In the AAS group, a significant increase in the quantity of ventricular extrasystoles was observed. Achar et al. [9] reported a higher incidence of ventricular arrhythmia in AAS users. In addition, electrical cardiac remodeling [33], signal-averaged ECG abnormalities [5] and dysautonomias evidenced by reduced parasympathetic nervous system activity in HRV have also been demonstrated.
The HUTT can be performed with pharmacological sensitization with the purpose of increasing the heart rate [34]. The authors did not address the pharmacological sensitization of HUTT, which may explain why the authors did not observe changes in HR, as well as the sympathetic stimulation. In addition, the authors observed a decrease in parasympathetic activity and an increase in the quantity of ventricular extrasystoles in AAS users by Holter monitoring, which indicate changes in the autonomic nervous system of these patients. Probably, the age of the participants and the fact that they are all practitioners of physical activity contributed to the normal results found on the electrocardiogram [35].
The elevation of AST levels, a biochemical marker for changes in liver metabolism, indicates that the use of AASs may be inducing hepatotoxicity in the studied group, which is consistent with the current state of the scientific literature [36–38]. AST usually increases in a standard dose-dependent manner, especially for those AASs which have a methyl group at the C-17 position. This is proven for stanozolol [39], which was used by 20% of the AASs group in the present study.
The present study did not show substantial differences between the groups in terms of lipid profile, although HDL cholesterol was lower in the anabolic group. There are reports in the literature that androgens decrease HDL cholesterol concentrations and increase LDL cholesterol, favoring the development of coronary artery disease [40]. It must be taken into account that the effects of AAS abuse on LDL cholesterol can emerge late in the life time of the participants.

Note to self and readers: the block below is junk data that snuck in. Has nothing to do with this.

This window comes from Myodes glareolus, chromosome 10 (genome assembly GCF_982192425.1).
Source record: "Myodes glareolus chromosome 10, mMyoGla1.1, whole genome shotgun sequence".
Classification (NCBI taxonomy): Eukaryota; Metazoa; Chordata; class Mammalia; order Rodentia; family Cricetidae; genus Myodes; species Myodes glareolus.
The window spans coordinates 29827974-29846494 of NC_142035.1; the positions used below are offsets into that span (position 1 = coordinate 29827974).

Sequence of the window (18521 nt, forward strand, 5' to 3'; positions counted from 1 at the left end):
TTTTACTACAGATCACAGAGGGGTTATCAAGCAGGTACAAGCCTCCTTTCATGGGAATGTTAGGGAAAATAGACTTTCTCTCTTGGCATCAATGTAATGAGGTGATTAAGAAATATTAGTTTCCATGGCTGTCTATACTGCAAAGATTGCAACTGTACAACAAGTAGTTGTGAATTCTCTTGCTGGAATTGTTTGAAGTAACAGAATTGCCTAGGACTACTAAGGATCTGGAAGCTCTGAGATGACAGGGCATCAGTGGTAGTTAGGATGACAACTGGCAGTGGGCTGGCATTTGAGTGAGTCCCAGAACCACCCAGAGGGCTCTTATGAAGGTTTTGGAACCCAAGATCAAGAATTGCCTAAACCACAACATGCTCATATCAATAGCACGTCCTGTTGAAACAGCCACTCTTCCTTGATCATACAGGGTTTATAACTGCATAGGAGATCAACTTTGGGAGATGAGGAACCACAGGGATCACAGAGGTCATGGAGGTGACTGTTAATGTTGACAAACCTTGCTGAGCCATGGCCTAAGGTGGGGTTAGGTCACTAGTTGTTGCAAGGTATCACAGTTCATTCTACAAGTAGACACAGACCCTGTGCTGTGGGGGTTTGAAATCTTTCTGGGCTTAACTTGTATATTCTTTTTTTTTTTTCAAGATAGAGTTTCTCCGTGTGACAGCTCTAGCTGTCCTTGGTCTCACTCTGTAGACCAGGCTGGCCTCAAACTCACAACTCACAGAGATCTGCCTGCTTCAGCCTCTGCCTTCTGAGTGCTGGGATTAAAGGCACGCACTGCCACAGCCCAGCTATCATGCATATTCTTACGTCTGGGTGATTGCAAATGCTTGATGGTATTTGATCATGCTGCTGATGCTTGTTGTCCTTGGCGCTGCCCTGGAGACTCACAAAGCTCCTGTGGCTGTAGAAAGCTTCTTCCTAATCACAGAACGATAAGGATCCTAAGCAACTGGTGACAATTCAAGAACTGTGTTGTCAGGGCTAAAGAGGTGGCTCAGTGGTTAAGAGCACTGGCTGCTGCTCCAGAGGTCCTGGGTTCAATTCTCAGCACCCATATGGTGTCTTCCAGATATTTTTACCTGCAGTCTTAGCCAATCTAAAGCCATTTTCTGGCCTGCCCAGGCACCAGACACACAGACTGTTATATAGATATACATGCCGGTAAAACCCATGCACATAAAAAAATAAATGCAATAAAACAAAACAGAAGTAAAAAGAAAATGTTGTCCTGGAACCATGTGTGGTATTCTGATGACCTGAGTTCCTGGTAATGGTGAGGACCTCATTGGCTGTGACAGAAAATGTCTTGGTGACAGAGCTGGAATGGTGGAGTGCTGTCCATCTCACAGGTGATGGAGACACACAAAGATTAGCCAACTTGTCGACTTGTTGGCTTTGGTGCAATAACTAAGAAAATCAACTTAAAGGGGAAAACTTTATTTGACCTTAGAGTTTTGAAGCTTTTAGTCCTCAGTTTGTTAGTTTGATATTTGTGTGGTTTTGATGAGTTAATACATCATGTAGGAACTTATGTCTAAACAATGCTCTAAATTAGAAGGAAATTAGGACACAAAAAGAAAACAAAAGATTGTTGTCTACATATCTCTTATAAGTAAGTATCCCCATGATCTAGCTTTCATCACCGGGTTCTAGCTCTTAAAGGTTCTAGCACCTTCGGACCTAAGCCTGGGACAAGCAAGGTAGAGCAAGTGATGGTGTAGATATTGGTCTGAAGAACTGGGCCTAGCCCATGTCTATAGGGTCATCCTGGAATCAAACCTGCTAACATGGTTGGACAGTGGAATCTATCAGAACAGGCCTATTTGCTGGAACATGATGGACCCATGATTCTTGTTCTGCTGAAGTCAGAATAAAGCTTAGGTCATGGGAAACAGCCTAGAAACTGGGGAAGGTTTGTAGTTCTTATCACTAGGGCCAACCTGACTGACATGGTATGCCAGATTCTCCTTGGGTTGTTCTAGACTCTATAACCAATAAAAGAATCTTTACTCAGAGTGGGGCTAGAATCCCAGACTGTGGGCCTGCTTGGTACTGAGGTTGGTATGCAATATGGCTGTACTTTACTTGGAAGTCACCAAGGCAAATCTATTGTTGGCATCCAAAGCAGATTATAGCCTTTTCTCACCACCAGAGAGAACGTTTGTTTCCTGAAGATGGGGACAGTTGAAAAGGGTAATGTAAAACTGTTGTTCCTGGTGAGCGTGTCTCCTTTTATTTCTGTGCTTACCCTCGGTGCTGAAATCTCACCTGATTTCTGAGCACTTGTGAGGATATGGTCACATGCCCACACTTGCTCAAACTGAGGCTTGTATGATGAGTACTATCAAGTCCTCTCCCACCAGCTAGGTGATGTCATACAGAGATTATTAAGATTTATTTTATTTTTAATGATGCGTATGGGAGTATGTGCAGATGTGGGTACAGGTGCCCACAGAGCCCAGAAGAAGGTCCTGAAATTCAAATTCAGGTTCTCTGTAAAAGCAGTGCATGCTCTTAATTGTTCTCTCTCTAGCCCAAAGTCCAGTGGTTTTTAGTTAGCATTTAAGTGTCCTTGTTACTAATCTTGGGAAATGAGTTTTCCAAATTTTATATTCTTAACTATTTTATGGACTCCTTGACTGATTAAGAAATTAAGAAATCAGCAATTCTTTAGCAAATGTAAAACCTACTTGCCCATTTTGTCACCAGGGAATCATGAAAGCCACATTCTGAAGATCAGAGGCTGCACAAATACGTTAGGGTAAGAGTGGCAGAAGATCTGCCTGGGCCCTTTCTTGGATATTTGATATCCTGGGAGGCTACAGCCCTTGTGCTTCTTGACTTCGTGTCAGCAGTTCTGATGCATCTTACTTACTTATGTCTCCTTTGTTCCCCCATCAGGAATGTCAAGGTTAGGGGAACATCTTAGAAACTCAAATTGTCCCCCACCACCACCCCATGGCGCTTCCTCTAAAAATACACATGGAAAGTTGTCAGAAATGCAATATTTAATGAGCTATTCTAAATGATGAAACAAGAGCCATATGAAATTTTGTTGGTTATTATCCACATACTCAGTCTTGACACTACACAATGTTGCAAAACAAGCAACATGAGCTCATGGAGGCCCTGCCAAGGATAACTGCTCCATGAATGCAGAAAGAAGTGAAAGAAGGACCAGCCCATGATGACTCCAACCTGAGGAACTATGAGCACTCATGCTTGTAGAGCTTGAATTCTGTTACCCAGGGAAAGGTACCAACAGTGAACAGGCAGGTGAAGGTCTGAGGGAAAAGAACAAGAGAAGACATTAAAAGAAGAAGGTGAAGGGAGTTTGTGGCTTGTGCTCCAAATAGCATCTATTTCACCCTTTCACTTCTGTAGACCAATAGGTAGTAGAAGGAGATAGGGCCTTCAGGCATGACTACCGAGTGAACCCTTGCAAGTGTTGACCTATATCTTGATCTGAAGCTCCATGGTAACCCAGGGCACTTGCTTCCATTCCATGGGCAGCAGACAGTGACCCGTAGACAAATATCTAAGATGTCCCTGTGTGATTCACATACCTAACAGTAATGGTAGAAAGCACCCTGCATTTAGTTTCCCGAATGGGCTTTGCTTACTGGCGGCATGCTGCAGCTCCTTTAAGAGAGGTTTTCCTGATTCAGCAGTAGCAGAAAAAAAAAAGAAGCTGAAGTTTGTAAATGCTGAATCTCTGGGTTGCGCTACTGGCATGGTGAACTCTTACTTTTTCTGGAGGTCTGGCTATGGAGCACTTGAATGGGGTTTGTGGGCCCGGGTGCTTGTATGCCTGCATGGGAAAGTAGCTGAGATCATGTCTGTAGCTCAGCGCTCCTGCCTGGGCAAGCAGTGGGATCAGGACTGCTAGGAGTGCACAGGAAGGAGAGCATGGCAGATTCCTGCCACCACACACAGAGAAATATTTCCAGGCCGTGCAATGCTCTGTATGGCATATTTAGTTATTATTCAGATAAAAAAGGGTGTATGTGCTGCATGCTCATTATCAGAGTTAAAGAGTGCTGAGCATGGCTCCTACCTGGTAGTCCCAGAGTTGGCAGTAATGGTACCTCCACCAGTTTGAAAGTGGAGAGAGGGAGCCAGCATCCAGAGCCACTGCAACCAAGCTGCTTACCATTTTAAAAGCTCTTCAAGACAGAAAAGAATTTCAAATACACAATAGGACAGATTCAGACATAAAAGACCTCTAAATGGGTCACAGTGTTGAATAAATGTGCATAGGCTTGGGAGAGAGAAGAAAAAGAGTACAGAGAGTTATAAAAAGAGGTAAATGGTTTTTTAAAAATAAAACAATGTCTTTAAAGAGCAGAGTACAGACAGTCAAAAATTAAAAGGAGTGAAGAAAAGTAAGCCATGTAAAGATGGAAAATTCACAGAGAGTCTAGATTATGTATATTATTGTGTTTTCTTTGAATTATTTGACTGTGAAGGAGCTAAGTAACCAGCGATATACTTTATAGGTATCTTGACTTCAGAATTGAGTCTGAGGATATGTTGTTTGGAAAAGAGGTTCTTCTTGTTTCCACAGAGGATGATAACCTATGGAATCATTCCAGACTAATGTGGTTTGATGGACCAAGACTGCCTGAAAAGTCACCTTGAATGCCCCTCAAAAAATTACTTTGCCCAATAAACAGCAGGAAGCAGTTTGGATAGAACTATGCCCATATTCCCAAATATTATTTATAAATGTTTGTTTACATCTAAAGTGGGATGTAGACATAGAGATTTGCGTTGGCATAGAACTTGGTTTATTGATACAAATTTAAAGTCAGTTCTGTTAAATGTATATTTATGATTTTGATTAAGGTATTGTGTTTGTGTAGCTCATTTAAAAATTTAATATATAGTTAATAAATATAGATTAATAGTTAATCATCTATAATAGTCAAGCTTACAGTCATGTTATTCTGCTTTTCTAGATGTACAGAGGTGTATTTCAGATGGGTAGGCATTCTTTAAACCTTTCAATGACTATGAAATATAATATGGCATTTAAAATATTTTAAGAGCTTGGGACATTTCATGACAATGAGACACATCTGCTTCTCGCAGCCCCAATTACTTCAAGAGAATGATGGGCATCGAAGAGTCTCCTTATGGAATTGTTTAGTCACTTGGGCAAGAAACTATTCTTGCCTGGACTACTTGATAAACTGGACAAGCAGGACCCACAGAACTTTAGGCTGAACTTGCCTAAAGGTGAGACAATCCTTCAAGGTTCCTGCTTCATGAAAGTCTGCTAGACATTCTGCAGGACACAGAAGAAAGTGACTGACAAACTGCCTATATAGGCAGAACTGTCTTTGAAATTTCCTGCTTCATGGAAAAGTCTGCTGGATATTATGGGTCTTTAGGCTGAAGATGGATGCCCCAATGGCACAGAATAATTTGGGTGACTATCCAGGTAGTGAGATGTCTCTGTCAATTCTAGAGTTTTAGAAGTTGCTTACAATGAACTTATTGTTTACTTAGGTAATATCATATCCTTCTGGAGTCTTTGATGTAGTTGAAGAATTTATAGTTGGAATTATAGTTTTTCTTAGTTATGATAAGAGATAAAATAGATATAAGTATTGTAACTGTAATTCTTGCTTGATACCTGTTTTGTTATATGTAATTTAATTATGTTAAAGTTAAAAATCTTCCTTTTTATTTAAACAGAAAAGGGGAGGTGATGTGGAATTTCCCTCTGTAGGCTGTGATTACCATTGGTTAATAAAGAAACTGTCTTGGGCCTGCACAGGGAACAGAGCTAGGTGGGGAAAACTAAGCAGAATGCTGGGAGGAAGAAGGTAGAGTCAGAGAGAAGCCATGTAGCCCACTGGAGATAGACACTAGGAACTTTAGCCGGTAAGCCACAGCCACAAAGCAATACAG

In this study, the use of testosterone (at anabolic concentration) as at least one of the AASs used by the AAS group, was used as an inclusion criterion with the aim of, by testosterone measurement in plasma, confirmation of AAS use.
The most important limitation was the size of the sample. A higher number of participants would enable better evaluation of the effect of AAS. Another limitation was the inability to follow the participants prospectively to assess the major adverse cardiovascular events. The population consisted exclusively of young men and therefore limited the understanding of the effects of AAS in women or older adults. Additionally, the authors were unable to perform the HUTT with pharmacological sensitization because of ethical concerns.
In conclusion, the results of this study demonstrated that the administration of AASs is able to promote autonomic dysfunction, with ventricular arrhythmia. Among AAS users, there was an increase in DBP during the HUTT and one positive result for the HUTT. In the control group, no changes in blood pressure were observed during the HUTT and none of the subjects were positive for VVS. Although, together with the dysautonomia observed, our results could indicate a predisposition to VVS, a conclusion that AAS use determines VVS cannot be made considering that only one subject was positive for VVS in the AAS group. However, the effects of AAS observed can lead to sudden cardiac death in AAS users, but further and larger studies are required to better correlate VVS with sudden cardiac death.


This work was financed in part by the Coordenação de Aperfeiçoamento de Pessoal de Nível Superior - Brasil (CAPES; Finance Code 001), by the Fundação de Amparo a Pesquisa e Inovação do Espírito Santo (FAPES; grant number 0279/2016), and by Conselho Nacional de Desenvolvimento Científico e Tecnológico (CNPq: grant number 311925/2018-9).

Conflict of interest

The authors declare no conflict of interest.